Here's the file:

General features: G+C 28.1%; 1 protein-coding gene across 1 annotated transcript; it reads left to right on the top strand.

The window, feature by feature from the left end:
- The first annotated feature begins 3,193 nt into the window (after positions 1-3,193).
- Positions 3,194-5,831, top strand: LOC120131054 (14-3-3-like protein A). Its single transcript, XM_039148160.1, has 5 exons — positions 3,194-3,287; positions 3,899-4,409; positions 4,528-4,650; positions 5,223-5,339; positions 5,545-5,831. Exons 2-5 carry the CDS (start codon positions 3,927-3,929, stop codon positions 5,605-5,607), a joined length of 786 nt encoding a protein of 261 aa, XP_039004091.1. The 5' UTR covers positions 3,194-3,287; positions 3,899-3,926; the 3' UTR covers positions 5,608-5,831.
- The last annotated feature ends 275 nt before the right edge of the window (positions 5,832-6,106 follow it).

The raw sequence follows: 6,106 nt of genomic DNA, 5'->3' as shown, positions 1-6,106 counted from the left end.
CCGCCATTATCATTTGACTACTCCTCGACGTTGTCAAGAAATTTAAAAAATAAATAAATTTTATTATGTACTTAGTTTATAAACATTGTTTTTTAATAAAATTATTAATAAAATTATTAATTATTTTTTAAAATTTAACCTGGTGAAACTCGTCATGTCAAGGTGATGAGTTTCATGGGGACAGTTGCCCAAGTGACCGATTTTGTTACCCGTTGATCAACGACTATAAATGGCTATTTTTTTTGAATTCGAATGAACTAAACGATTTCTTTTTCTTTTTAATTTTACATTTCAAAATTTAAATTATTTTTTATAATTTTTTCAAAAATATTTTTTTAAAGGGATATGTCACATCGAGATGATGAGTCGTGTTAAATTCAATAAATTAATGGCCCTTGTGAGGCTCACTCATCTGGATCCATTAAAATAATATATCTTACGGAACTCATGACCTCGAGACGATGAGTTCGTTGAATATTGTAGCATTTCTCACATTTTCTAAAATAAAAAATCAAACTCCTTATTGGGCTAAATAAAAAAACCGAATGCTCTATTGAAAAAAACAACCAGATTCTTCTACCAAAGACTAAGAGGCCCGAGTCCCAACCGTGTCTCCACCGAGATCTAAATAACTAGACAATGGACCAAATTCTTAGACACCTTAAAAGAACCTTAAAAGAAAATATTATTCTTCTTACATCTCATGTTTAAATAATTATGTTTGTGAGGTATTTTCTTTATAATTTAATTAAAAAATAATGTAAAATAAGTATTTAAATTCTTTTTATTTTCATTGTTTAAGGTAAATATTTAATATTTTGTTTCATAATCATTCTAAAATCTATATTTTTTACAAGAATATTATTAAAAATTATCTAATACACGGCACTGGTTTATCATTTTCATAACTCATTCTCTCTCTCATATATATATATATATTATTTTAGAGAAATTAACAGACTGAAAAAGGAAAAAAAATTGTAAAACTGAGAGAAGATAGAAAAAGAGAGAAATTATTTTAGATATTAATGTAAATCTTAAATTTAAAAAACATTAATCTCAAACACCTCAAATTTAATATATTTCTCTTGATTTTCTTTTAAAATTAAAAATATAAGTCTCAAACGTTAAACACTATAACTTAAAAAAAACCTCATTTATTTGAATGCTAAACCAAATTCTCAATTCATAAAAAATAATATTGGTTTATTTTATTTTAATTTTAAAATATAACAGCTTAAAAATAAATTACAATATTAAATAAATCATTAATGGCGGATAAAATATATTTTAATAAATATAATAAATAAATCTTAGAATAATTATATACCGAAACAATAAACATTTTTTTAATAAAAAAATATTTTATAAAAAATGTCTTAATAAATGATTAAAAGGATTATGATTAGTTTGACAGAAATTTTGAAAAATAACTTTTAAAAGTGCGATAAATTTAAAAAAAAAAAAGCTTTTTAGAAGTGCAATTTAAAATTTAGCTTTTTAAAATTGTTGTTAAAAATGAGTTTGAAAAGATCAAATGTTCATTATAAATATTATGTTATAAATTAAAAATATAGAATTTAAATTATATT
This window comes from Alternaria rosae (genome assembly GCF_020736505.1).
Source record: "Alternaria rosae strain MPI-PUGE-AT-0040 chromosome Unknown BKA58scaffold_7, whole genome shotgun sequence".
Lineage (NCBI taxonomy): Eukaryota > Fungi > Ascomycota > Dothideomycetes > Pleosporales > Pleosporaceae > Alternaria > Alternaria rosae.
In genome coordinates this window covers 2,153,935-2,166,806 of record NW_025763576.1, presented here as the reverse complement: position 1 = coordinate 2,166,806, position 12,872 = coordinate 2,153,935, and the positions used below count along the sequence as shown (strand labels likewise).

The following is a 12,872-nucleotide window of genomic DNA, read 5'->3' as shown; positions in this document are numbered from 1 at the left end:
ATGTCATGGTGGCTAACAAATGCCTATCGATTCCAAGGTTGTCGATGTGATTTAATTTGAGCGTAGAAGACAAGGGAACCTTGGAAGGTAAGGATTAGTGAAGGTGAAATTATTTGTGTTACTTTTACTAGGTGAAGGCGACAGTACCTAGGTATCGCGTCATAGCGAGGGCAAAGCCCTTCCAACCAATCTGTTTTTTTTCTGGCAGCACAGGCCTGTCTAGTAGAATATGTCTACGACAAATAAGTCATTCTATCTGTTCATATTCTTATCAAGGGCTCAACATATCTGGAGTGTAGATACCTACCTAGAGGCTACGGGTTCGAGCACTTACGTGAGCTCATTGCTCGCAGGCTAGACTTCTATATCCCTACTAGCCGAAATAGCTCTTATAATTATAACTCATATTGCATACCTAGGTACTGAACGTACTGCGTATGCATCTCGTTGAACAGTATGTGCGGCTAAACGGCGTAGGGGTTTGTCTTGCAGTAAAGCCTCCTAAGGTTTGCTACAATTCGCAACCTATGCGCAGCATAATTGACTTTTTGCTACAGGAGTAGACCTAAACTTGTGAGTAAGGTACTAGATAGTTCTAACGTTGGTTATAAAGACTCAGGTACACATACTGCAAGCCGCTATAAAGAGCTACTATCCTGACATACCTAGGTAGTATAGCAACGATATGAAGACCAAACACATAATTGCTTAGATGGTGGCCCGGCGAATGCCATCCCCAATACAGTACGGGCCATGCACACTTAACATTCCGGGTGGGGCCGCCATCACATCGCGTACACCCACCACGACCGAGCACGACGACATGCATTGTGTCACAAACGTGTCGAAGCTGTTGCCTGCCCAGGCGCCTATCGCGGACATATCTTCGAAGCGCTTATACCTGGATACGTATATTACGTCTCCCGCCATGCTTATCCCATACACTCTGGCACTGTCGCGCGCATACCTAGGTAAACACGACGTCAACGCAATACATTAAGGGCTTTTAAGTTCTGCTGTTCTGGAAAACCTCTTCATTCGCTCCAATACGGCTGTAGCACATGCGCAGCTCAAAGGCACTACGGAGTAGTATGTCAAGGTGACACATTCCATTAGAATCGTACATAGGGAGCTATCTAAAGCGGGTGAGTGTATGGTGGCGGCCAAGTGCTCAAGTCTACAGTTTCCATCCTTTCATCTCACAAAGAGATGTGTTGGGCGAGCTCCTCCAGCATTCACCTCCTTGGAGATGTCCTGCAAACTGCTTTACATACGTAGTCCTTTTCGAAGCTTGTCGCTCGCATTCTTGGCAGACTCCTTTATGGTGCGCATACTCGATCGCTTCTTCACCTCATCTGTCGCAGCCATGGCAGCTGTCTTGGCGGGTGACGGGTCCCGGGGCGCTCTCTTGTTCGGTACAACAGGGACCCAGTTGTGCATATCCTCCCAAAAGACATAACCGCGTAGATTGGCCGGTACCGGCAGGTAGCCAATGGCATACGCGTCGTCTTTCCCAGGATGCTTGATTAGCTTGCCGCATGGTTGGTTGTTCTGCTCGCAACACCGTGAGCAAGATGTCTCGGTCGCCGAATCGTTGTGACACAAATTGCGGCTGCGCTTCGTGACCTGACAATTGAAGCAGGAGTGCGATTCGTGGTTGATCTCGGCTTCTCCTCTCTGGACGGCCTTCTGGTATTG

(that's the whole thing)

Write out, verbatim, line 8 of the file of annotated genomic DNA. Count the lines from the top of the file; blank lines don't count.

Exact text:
This window comes from Alternaria rosae (genome assembly GCF_020736505.1).